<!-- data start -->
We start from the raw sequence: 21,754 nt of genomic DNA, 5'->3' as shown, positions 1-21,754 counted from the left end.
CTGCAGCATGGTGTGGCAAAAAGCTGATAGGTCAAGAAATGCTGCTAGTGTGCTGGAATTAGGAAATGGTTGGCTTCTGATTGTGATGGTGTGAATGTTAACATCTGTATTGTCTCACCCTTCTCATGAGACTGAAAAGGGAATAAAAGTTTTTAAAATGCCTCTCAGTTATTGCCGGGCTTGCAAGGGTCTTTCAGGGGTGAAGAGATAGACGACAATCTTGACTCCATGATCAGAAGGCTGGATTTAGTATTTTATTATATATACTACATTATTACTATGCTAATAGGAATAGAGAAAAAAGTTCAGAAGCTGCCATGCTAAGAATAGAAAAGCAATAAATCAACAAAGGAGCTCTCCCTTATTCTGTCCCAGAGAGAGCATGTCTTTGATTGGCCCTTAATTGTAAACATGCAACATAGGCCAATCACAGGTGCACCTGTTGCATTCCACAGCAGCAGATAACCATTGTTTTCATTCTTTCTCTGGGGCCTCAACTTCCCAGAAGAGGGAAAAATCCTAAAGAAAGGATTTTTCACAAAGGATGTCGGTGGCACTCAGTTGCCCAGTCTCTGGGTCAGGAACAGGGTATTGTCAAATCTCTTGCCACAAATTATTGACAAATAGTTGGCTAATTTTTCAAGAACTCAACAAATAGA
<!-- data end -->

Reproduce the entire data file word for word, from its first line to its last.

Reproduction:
We start from the raw sequence: 21,754 nt of genomic DNA, 5'->3' as shown, positions 1-21,754 counted from the left end.
CTGCAGCATGGTGTGGCAAAAAGCTGATAGGTCAAGAAATGCTGCTAGTGTGCTGGAATTAGGAAATGGTTGGCTTCTGATTGTGATGGTGTGAATGTTAACATCTGTATTGTCTCACCCTTCTCATGAGACTGAAAAGGGAATAAAAGTTTTTAAAATGCCTCTCAGTTATTGCCGGGCTTGCAAGGGTCTTTCAGGGGTGAAGAGATAGACGACAATCTTGACTCCATGATCAGAAGGCTGGATTTAGTATTTTATTATATATACTACATTATTACTATGCTAATAGGAATAGAGAAAAAAGTTCAGAAGCTGCCATGCTAAGAATAGAAAAGCAATAAATCAACAAAGGAGCTCTCCCTTATTCTGTCCCAGAGAGAGCATGTCTTTGATTGGCCCTTAATTGTAAACATGCAACATAGGCCAATCACAGGTGCACCTGTTGCATTCCACAGCAGCAGATAACCATTGTTTTCATTCTTTCTCTGGGGCCTCAACTTCCCAGAAGAGGGAAAAATCCTAAAGAAAGGATTTTTCACAAAGGATGTCGGTGGCACTCAGTTGCCCAGTCTCTGGGTCAGGAACAGGGTATTGTCAAATCTCTTGCCACAAATTATTGACAAATAGTTGGCTAATTTTTCAAGAACTCAACAAATAGA